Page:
Two overloaded and misunderstood terms. Interchanged quite a bit. However, in order to implement either, we must understand what both mean and what they entail.


Observability describes the maturity of a workload or system in terms of one’s ability to monitor its execution. In other words, when you consider your application or environment, can it be monitored? This may sound like a strange question. However, I have witnessed countless applications and environments that cannot be monitored. In other words, they are essentially black boxes. No one knows what’s going on inside of them. Additionally, while this typically involves legacy workloads, that’s not always the case. When it comes to applications, either developers make assumptions that the application is solid or the workflow is so complex that any monitoring would be a little bit more than jibberish, requiring a substantial amount of time for investigation and interpretation. Systems, on the other hand, may be architected in such a way that, though logs are generated, very little good is accomplished by doing so. For example, an environment comprised of an application that isn’t thread-safe and, therefore, cannot scale. One may be able to capture performance logs, but besides adding more compute or memory resources, very little can be done to enhance performance.

Observability is the ability to monitor in order to affect change.

Observability is more than just having the capacity to create logs. Observability is about generating and capturing the necessary telemetry to affect change. To be clear, though an environment may generate logs, it doesn’t mean that it is observable. In the previous example, the environment would not be considered “observable” because the application is constructed in such a way that inhibits performance. Therefore, the ability to generate performance logs is a moot point.


Monitoring is the practice of capturing and reporting telemetry essential for gaining actionable insights to efficiently respond to incidents and to effectively improve design. Monitoring, a practice executed against an observable workload or environment, is conducted for a single purpose. That is to gain actionable insights—insights that provide direction.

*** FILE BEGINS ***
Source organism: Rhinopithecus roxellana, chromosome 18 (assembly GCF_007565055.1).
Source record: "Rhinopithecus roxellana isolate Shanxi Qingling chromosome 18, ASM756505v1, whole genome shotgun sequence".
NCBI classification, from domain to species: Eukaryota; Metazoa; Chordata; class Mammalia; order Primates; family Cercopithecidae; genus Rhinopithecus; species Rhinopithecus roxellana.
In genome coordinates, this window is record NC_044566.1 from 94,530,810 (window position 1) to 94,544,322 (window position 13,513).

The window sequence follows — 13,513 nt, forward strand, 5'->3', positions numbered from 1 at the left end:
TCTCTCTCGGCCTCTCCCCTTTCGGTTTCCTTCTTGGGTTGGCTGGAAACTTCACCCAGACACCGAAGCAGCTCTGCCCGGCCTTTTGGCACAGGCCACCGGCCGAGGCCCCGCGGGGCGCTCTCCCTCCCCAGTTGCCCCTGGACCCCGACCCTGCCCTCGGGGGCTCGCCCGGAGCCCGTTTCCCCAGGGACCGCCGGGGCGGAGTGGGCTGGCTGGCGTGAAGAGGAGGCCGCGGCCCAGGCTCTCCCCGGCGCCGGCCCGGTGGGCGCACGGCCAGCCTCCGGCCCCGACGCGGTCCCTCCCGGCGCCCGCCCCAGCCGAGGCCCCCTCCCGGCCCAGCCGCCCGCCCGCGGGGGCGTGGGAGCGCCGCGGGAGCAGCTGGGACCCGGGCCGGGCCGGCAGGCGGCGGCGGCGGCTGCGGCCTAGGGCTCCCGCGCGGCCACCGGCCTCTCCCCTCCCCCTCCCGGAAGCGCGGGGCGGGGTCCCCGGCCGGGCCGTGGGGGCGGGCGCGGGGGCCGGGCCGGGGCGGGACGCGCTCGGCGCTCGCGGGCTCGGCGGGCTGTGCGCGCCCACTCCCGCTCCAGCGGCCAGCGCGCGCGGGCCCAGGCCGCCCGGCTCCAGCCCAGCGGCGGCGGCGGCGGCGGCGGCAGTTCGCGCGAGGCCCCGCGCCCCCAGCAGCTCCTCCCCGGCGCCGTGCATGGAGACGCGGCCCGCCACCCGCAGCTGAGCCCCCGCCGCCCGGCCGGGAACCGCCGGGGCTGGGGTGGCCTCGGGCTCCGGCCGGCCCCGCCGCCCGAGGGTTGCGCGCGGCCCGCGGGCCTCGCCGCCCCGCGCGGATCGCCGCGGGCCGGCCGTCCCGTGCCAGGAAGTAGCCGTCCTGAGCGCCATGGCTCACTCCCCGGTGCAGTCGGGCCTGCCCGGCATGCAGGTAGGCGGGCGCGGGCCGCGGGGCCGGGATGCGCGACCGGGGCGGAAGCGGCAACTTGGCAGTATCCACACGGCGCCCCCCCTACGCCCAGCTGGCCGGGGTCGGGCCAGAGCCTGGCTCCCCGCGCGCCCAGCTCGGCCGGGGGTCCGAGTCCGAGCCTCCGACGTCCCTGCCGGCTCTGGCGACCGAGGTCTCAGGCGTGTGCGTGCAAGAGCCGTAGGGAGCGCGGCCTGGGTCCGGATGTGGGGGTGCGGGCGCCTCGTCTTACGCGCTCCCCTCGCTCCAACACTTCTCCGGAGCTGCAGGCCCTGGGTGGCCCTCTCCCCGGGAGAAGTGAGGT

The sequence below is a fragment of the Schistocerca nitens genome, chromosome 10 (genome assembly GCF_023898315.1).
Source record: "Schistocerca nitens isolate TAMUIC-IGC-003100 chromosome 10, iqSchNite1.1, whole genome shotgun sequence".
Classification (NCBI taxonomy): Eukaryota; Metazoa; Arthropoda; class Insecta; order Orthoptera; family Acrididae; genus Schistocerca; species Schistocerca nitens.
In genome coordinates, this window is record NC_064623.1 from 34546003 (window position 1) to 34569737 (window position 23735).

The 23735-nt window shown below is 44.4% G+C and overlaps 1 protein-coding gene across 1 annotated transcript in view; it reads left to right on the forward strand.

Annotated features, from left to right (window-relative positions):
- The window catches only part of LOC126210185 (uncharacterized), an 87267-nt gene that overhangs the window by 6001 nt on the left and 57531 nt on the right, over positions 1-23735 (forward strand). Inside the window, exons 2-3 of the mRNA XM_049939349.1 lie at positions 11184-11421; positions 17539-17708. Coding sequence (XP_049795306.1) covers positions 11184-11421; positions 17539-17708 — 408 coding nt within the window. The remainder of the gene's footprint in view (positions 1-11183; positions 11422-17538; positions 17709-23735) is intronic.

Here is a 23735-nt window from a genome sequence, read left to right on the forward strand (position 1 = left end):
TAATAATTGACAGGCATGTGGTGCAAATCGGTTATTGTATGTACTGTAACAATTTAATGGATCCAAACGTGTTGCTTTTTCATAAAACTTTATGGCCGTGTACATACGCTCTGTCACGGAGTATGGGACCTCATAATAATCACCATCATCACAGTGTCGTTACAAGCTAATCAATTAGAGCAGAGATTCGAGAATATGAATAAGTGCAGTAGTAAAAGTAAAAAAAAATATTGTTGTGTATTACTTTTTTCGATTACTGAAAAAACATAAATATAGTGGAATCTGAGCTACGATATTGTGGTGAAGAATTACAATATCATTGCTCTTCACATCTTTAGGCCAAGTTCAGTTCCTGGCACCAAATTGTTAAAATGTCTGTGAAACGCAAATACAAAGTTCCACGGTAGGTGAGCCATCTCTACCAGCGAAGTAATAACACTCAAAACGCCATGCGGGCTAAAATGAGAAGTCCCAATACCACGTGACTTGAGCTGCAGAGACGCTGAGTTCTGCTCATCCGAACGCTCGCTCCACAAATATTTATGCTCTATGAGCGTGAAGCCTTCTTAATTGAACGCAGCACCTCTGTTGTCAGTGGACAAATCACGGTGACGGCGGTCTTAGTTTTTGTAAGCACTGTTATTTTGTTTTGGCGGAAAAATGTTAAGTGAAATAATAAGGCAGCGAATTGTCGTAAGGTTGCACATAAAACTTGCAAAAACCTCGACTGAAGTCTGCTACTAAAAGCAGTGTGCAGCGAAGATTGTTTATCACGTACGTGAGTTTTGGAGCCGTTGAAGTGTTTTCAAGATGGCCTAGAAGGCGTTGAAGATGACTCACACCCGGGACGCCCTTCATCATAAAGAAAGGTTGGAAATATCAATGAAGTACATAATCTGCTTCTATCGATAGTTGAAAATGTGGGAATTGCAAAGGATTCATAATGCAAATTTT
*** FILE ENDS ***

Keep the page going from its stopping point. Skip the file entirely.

If observability affects change, monitoring directs where the change should occur.

Before we continue further, let’s briefly address what monitoring is not. Monitoring is not merely capturing a bunch of data—logs, traces, telemetry, etc.—for the sole purpose of doing so. It’s not a competition to see who can generate the most data. Additionally, monitoring is not simply turning on a collection of dashboards so that we “feel good” that our environment is being monitored. I’ve asked many customers what they have learned from their dashboards. What insights have they uncovered? More often than not, those questions go unanswered. Yet, customers remain pleased with the beautiful dashboard designs and the blinking lights.

Proper monitoring produces actional insights. It tells us how our systems and processes are operating and gives us quality feedback on our SLOs. It shows us our gaps and in what areas we need to improve. As the definition says, correct monitoring practices should improve efficiency in responding to incidents, and they should effectively challenge our application designs and architectures. It should be understood that, without SLOs, monitoring is simply log harvesting without fruit. However, once SLOs have been defined, monitoring is intended to enhance our SLIs. The result of monitoring is constant improvement.

Without SLOs, monitoring is simply log harvesting without fruit.

If you aren’t currently monitoring your environments or applications, or if you are unsatisfied with your workload performance, let us know. Missional can improve your workload’s performance and resiliency.

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